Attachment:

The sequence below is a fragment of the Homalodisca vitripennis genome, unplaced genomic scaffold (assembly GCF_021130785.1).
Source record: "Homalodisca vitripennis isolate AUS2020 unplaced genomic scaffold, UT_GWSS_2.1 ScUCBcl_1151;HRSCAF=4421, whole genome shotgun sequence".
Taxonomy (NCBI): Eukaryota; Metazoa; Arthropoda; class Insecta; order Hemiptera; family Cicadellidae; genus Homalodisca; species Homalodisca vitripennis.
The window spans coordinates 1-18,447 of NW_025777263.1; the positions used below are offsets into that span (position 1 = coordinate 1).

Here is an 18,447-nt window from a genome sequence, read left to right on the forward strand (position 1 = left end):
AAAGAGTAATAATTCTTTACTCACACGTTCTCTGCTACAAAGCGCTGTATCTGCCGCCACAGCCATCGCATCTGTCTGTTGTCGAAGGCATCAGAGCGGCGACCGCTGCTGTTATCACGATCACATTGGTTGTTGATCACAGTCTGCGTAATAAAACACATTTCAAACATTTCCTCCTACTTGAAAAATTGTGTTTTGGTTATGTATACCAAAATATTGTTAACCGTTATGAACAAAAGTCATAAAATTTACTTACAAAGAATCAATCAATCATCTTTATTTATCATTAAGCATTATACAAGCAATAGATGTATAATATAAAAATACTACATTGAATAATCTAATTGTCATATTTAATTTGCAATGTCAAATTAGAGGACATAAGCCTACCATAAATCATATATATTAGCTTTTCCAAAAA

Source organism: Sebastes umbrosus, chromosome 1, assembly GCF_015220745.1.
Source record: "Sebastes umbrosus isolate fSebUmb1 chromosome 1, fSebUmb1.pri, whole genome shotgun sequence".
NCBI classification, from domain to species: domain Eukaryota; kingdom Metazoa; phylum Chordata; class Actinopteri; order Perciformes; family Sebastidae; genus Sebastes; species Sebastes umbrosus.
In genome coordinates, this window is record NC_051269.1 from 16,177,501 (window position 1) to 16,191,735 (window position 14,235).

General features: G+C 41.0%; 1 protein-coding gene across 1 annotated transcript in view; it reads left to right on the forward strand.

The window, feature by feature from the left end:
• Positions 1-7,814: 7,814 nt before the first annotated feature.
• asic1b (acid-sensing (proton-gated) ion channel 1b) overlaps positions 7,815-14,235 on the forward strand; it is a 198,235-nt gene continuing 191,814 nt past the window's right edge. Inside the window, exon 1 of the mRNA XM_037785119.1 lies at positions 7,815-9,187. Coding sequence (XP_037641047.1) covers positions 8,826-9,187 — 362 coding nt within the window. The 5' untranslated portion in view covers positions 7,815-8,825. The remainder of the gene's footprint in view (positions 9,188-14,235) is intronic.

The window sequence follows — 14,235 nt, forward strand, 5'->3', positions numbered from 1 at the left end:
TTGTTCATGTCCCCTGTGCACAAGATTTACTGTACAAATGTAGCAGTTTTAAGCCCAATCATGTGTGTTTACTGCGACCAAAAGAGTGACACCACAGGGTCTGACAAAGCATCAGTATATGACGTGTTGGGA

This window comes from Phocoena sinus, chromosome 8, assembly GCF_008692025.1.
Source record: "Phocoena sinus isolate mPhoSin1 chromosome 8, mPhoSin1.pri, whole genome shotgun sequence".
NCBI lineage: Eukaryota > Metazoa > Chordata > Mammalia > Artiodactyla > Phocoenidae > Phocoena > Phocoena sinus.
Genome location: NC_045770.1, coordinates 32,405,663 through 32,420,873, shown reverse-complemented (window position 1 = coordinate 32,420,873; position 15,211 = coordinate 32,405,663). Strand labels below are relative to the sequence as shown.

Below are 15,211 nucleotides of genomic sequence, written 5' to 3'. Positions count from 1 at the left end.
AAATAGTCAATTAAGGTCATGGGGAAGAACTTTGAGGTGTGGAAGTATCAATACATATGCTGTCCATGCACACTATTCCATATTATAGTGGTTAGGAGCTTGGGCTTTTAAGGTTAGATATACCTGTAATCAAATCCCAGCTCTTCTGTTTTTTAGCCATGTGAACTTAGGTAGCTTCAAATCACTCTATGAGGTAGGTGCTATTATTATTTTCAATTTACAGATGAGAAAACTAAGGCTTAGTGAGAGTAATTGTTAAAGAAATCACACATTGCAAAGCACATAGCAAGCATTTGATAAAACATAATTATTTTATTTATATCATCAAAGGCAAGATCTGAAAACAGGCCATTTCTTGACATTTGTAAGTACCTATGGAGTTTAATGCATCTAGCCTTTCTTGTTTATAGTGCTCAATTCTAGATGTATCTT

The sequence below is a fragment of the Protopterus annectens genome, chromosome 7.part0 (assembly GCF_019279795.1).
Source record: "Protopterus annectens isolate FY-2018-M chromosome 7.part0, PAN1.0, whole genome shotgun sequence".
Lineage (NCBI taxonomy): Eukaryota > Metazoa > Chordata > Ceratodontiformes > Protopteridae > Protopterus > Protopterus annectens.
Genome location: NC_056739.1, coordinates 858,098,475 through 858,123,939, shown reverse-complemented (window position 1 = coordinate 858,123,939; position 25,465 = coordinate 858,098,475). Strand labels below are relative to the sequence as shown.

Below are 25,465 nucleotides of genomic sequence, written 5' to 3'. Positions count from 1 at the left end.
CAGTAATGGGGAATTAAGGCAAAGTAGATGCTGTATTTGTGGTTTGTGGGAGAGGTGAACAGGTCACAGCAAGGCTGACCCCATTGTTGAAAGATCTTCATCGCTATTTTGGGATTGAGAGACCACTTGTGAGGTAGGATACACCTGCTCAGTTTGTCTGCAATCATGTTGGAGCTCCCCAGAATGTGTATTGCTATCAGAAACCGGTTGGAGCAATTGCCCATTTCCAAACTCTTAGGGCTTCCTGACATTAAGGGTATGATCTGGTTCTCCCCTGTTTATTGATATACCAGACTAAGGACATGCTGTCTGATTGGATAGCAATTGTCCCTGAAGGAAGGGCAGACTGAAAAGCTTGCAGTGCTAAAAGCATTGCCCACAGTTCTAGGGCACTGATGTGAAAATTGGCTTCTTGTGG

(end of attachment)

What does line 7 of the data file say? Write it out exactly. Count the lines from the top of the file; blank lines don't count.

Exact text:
Source organism: Sebastes umbrosus, chromosome 1, assembly GCF_015220745.1.